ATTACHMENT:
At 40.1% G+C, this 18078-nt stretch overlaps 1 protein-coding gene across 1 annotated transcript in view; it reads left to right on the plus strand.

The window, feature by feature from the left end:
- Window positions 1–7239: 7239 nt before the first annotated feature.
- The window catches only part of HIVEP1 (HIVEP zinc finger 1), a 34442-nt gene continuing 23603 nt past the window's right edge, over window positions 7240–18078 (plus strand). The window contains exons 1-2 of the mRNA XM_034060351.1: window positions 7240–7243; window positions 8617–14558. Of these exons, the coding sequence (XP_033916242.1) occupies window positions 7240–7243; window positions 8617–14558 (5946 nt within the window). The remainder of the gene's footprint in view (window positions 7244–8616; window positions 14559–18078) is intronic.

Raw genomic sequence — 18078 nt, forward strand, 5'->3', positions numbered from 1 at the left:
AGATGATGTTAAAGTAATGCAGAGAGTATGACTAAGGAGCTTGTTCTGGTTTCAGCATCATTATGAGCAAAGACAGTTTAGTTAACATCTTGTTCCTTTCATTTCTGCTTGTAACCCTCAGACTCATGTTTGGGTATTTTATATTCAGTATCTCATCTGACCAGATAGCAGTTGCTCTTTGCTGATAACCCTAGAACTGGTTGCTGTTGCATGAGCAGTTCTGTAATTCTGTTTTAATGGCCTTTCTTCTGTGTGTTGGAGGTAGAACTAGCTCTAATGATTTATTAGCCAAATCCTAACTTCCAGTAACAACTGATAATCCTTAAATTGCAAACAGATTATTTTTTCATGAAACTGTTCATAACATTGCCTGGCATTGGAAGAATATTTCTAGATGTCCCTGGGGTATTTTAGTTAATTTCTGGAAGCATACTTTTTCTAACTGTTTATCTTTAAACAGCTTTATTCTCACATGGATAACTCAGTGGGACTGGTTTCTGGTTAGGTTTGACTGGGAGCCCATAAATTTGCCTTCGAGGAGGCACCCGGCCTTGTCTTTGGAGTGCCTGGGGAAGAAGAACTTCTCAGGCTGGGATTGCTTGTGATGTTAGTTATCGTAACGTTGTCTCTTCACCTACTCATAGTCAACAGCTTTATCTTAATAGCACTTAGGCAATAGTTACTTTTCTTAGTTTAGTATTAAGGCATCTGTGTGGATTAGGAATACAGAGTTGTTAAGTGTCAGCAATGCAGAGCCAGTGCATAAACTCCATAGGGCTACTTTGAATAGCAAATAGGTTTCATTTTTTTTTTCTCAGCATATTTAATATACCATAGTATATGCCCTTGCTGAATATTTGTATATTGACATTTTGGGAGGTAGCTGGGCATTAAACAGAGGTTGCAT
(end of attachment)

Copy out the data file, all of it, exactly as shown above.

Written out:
At 40.1% G+C, this 18078-nt stretch overlaps 1 protein-coding gene across 1 annotated transcript in view; it reads left to right on the plus strand.

The window, feature by feature from the left end:
- Window positions 1–7239: 7239 nt before the first annotated feature.
- The window catches only part of HIVEP1 (HIVEP zinc finger 1), a 34442-nt gene continuing 23603 nt past the window's right edge, over window positions 7240–18078 (plus strand). The window contains exons 1-2 of the mRNA XM_034060351.1: window positions 7240–7243; window positions 8617–14558. Of these exons, the coding sequence (XP_033916242.1) occupies window positions 7240–7243; window positions 8617–14558 (5946 nt within the window). The remainder of the gene's footprint in view (window positions 7244–8616; window positions 14559–18078) is intronic.

Raw genomic sequence — 18078 nt, forward strand, 5'->3', positions numbered from 1 at the left:
AGATGATGTTAAAGTAATGCAGAGAGTATGACTAAGGAGCTTGTTCTGGTTTCAGCATCATTATGAGCAAAGACAGTTTAGTTAACATCTTGTTCCTTTCATTTCTGCTTGTAACCCTCAGACTCATGTTTGGGTATTTTATATTCAGTATCTCATCTGACCAGATAGCAGTTGCTCTTTGCTGATAACCCTAGAACTGGTTGCTGTTGCATGAGCAGTTCTGTAATTCTGTTTTAATGGCCTTTCTTCTGTGTGTTGGAGGTAGAACTAGCTCTAATGATTTATTAGCCAAATCCTAACTTCCAGTAACAACTGATAATCCTTAAATTGCAAACAGATTATTTTTTCATGAAACTGTTCATAACATTGCCTGGCATTGGAAGAATATTTCTAGATGTCCCTGGGGTATTTTAGTTAATTTCTGGAAGCATACTTTTTCTAACTGTTTATCTTTAAACAGCTTTATTCTCACATGGATAACTCAGTGGGACTGGTTTCTGGTTAGGTTTGACTGGGAGCCCATAAATTTGCCTTCGAGGAGGCACCCGGCCTTGTCTTTGGAGTGCCTGGGGAAGAAGAACTTCTCAGGCTGGGATTGCTTGTGATGTTAGTTATCGTAACGTTGTCTCTTCACCTACTCATAGTCAACAGCTTTATCTTAATAGCACTTAGGCAATAGTTACTTTTCTTAGTTTAGTATTAAGGCATCTGTGTGGATTAGGAATACAGAGTTGTTAAGTGTCAGCAATGCAGAGCCAGTGCATAAACTCCATAGGGCTACTTTGAATAGCAAATAGGTTTCATTTTTTTTTTCTCAGCATATTTAATATACCATAGTATATGCCCTTGCTGAATATTTGTATATTGACATTTTGGGAGGTAGCTGGGCATTAAACAGAGGTTGCAT